“We could see a 20% vacancy rate in Lee County over the next two years,” says Tasman. Rents that are now quoted in the teens may sink to single-digits in that time frame, he adds.

As a result, landlords who purchased buildings at the height of the boom are likely to begin defaulting. “The trend for foreclosures of commercial real estate is going to be up significantly,” Tasman says. This year, he expects 50% of his work will be with banks, up from less than 2% in previous years.

Building trades empty warehouses
Last year, Lee County issued 79% fewer permits for single-family homes than in 2007. That's hurt the building trades, which filled much of the industrial and warehouse market in the Fort Myers and Naples areas. “They're downsizing still,” says Holman.

Areas such as the Alico Road industrial corridor in South Lee County have been hit particularly hard because a lot of buildings were built in recent years. “A lot of national or regional [companies] don't have enough sales to keep their points of business open in the county,” Holman says.

As a result, asking prices for buildings are starting to come down from $100 a square foot a year ago to the $60 range. “You're going to see who is motivated and who isn't,” Holman says.

Holman estimates there's enough empty industrial space to last for many years, a situation aggravated by the Lee County Commission's increase in new-construction taxes early in 2007 that artificially spurred construction. “What I say to people is I can only see out about four or five years. That's as far as I can see and I think we have inventory for that period of time,” he says.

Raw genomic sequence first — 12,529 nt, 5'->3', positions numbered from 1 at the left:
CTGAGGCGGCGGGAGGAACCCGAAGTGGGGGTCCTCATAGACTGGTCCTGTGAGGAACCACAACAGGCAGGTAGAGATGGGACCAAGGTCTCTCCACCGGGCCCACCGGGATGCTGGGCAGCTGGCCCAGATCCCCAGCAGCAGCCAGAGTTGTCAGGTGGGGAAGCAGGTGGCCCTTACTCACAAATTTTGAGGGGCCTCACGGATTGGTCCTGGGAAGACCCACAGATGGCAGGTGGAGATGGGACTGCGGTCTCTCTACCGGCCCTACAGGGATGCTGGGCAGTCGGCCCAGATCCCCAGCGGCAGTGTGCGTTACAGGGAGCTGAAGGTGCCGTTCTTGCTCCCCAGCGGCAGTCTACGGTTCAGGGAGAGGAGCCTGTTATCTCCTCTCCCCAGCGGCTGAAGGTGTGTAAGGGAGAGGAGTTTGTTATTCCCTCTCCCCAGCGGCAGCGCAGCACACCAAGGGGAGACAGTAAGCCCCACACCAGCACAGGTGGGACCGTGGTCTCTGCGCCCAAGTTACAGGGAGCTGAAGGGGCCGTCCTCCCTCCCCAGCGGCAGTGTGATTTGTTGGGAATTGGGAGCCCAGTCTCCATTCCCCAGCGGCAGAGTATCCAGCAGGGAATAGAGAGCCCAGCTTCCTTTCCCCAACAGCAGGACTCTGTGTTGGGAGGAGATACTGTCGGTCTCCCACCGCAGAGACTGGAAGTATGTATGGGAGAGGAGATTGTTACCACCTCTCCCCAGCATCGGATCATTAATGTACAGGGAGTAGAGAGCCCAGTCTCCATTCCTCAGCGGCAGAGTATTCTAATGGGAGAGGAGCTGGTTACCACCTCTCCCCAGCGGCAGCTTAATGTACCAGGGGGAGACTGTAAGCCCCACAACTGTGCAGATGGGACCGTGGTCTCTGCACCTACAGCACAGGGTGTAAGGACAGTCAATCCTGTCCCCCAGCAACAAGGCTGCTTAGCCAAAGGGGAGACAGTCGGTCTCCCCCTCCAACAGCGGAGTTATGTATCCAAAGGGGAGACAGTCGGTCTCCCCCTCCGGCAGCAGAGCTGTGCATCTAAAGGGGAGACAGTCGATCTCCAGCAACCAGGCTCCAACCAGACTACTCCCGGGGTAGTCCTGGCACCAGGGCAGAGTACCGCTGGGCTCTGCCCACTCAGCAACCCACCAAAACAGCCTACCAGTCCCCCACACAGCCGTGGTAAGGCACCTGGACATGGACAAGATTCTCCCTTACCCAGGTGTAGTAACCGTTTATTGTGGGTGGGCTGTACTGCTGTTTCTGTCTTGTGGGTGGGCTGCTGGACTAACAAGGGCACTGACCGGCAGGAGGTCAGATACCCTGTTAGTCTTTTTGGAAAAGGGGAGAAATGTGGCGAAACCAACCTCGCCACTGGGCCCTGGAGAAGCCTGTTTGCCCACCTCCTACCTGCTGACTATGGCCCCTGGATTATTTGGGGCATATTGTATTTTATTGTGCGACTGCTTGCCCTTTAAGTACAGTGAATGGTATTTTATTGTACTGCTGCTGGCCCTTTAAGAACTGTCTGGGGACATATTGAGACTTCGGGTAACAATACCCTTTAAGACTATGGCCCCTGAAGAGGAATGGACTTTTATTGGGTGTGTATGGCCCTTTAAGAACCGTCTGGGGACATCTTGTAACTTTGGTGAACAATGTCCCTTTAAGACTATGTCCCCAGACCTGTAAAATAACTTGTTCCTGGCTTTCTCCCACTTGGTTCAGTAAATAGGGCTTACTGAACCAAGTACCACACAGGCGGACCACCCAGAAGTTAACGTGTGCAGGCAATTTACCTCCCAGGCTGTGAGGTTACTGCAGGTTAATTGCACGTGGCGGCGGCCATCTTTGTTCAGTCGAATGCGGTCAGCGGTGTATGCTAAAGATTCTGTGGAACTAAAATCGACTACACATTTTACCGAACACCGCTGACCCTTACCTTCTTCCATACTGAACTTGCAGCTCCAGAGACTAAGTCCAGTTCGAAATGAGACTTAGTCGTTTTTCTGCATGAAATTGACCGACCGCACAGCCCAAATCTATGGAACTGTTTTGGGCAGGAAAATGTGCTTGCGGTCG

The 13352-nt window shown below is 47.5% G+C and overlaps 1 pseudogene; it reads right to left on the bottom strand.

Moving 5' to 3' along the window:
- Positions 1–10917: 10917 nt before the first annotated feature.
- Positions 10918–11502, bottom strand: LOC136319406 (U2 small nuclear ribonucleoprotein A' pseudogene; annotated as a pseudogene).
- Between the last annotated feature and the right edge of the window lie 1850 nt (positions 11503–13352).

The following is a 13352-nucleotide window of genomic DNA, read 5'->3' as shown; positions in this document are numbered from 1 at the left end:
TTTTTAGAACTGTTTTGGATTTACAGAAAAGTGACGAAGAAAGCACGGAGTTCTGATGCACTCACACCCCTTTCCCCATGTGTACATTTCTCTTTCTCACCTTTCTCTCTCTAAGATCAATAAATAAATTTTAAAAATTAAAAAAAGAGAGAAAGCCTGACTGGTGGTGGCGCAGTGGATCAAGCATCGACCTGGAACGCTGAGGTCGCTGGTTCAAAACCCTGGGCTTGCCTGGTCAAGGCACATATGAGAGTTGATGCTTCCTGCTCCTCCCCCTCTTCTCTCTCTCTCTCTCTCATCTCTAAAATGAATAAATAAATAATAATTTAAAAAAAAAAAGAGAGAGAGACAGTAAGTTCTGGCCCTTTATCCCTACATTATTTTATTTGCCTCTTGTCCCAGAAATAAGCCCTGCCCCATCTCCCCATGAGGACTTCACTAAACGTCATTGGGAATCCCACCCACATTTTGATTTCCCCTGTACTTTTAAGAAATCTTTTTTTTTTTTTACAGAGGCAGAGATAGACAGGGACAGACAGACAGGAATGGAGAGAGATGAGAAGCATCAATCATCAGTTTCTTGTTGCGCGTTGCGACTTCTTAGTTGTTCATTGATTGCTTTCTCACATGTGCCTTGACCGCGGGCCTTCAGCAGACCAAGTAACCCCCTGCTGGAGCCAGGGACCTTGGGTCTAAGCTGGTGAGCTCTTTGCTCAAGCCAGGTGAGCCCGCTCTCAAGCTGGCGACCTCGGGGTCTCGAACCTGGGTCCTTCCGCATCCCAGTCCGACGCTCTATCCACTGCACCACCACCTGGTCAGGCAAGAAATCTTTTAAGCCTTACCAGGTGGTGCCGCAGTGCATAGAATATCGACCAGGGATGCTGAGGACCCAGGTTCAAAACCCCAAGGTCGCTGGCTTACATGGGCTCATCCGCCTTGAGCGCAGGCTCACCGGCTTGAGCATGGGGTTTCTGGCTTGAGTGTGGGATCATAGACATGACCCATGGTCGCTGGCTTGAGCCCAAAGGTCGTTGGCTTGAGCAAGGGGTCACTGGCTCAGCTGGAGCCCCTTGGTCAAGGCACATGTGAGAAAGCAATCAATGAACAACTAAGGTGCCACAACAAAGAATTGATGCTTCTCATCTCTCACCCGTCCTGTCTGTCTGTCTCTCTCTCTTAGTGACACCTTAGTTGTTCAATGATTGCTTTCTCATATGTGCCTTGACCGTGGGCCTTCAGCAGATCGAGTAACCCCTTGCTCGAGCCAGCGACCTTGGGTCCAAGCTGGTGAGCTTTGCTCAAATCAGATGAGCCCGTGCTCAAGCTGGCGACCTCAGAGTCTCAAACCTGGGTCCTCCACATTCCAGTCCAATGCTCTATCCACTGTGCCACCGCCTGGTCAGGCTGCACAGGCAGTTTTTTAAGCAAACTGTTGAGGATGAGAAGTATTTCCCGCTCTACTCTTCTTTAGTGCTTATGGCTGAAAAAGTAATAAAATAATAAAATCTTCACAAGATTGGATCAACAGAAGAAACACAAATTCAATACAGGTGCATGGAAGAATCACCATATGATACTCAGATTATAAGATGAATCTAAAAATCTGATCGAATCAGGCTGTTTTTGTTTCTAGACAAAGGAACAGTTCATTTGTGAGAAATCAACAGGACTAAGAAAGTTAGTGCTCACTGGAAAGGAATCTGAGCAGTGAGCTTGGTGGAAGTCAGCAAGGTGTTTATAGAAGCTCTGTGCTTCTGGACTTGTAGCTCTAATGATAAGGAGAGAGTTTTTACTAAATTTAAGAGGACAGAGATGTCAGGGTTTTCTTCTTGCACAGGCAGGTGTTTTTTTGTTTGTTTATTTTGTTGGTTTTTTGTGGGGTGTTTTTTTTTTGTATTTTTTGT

To fill that space, residential construction will have to rebound, something that's not likely to happen as long as there continues to be a glut of housing.

Hope for good tourist season
If the traditional tourism and winter-resident season is bad for retailers, it's likely more stores will close after Easter when part-time residents head north. Already, the area's high unemployment rate and low consumer confidence is hurting stores.

“I don't think we're done, unfortunately,” says Johnson-Crowther. “This is the busy season. Will they be able to hang on when the tourists leave?”
Vacancies are likely to continue to rise and rents will keep falling. Rents for shopping centers that were quoted in the high $20 range have fallen into the teens. “We are back to levels 10 years ago for new properties,” says Johnson-Crowther.

Landlords are starting to offer free rent to tenants just to keep their centers full, some brokers report. However, Johnson-Crowther says only good tenants are getting rent-relief. “You have to make sure tenants are not crying foul,” she counsels landlords. One way to do that is to examine the tenant's tax receipts for the last two years.

Discount stores and auto-parts stores are doing the best in this market because people are looking for bargains and are more likely to fix their cars than buy new ones. Apparel and electronics are performing the worst. “Luxury goods were maintaining their level until recently,” she says.

Land is getting dirt-cheap
Land prices are falling more rapidly than commercial buildings, in part because land generally doesn't produce income.

“Vacant, approved residential land is down to 10 to 15 cents on the dollar at peak 2006,” says Tasman.

“Commercial land could see a 75% correction and we're just beginning to see it now,” Tasman adds. “We're doing valuations now and we're seeing 50% corrections.”

The bottom of commercial-land prices is years away. “We could be five years out,” Tasman says. Up to 70% of the financed land will revert back to bank ownership, he predicts.

For commercial land to rebound, commercial activity needs to pick up, vacancies need to decline and rents have to rebound. “Vacant land is really taking it on the chin,” Tasman says. “It's the most severe correction of any product type that I track.”